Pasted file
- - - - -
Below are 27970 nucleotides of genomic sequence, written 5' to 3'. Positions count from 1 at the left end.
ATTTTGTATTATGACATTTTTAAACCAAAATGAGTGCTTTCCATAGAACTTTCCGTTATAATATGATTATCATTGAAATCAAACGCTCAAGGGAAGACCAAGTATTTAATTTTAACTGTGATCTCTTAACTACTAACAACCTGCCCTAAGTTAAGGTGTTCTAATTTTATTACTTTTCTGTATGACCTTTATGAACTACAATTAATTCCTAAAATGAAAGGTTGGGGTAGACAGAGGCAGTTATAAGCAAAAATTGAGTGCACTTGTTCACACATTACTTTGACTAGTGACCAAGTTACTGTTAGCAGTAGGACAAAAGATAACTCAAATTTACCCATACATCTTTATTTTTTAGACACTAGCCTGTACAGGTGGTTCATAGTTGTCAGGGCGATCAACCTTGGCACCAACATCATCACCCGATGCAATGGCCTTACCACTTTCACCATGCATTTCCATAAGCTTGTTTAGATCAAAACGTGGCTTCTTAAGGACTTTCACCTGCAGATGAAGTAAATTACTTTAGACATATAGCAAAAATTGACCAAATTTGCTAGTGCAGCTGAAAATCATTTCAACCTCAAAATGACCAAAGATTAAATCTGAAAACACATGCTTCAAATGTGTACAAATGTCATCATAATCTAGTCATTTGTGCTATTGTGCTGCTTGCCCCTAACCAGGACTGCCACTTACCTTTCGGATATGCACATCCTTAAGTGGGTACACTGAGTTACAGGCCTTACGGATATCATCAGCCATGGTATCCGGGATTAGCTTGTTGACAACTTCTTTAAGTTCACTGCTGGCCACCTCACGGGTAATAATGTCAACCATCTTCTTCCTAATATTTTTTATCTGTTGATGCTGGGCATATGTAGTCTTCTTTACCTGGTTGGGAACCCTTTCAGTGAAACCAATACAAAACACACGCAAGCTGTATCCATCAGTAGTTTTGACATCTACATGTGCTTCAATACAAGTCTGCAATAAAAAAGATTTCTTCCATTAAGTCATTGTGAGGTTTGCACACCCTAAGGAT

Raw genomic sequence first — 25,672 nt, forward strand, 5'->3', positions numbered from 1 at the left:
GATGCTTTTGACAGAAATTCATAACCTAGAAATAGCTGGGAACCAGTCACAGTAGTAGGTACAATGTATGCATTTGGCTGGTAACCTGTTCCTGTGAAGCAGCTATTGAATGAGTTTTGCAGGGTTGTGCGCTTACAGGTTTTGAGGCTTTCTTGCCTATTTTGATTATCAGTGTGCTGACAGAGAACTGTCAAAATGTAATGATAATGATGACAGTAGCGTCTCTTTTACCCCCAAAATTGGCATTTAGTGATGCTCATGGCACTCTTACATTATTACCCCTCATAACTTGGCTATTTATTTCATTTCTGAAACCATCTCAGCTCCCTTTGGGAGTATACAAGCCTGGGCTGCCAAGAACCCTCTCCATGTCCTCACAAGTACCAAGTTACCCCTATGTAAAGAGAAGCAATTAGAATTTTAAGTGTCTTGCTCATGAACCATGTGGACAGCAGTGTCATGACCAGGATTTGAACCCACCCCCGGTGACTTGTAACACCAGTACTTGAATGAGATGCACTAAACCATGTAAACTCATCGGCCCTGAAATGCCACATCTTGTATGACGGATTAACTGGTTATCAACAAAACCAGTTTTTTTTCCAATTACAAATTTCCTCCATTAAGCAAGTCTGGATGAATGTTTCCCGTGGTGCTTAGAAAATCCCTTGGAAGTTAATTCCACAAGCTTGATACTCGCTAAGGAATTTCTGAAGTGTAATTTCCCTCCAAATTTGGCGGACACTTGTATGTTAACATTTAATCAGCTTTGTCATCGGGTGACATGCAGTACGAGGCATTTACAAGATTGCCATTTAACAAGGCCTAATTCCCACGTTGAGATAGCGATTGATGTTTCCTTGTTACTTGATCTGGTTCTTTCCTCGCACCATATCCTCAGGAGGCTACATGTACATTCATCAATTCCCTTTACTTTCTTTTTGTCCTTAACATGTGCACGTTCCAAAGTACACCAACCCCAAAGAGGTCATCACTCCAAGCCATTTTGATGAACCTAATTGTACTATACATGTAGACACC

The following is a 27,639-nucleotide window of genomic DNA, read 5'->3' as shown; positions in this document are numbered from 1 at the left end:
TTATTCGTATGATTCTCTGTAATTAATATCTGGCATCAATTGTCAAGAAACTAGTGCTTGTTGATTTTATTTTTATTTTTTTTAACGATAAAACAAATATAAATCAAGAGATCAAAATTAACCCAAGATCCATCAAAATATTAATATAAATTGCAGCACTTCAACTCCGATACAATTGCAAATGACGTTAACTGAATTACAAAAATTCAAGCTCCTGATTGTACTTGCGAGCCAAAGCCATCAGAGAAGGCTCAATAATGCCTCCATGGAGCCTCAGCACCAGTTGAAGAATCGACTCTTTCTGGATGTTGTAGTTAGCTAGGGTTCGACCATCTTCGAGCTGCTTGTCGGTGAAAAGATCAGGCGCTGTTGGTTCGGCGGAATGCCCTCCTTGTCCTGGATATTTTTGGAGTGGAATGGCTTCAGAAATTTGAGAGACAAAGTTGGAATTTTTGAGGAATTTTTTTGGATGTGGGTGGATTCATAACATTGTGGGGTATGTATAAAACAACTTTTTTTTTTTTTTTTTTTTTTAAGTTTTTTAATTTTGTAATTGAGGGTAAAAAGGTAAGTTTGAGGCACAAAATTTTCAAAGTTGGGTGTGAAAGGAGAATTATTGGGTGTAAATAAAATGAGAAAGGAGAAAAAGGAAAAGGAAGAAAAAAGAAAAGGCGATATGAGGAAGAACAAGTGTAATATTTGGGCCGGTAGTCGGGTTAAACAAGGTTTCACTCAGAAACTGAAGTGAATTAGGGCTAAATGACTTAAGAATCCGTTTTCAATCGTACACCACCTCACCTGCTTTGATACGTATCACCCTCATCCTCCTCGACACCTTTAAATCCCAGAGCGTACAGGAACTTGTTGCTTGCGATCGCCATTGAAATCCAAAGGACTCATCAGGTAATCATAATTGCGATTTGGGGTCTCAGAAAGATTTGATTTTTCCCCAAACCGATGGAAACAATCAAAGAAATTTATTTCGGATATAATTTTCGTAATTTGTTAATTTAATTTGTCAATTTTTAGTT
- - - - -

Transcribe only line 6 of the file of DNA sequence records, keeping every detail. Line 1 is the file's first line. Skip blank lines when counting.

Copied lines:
TTATTCGTATGATTCTCTGTAATTAATATCTGGCATCAATTGTCAAGAAACTAGTGCTTGTTGATTTTATTTTTATTTTTTTTAACGATAAAACAAATATAAATCAAGAGATCAAAATTAACCCAAGATCCATCAAAATATTAATATAAATTGCAGCACTTCAACTCCGATACAATTGCAAATGACGTTAACTGAATTACAAAAATTCAAGCTCCTGATTGTACTTGCGAGCCAAAGCCATCAGAGAAGGCTCAATAATGCCTCCATGGAGCCTCAGCACCAGTTGAAGAATCGACTCTTTCTGGATGTTGTAGTTAGCTAGGGTTCGACCATCTTCGAGCTGCTTGTCGGTGAAAAGATCAGGCGCTGTTGGTTCGGCGGAATGCCCTCCTTGTCCTGGATATTTTTGGAGTGGAATGGCTTCAGAAATTTGAGAGACAAAGTTGGAATTTTTGAGGAATTTTTTTGGATGTGGGTGGATTCATAACATTGTGGGGTATGTATAAAACAACTTTTTTTTTTTTTTTTTTTTTTAAGTTTTTTAATTTTGTAATTGAGGGTAAAAAGGTAAGTTTGAGGCACAAAATTTTCAAAGTTGGGTGTGAAAGGAGAATTATTGGGTGTAAATAAAATGAGAAAGGAGAAAAAGGAAAAGGAAGAAAAAAGAAAAGGCGATATGAGGAAGAACAAGTGTAATATTTGGGCCGGTAGTCGGGTTAAACAAGGTTTCACTCAGAAACTGAAGTGAATTAGGGCTAAATGACTTAAGAATCCGTTTTCAATCGTACACCACCTCACCTGCTTTGATACGTATCACCCTCATCCTCCTCGACACCTTTAAATCCCAGAGCGTACAGGAACTTGTTGCTTGCGATCGCCATTGAAATCCAAAGGACTCATCAGGTAATCATAATTGCGATTTGGGGTCTCAGAAAGATTTGATTTTTCCCCAAACCGATGGAAACAATCAAAGAAATTTATTTCGGATATAATTTTCGTAATTTGTTAATTTAATTTGTCAATTTTTAGTT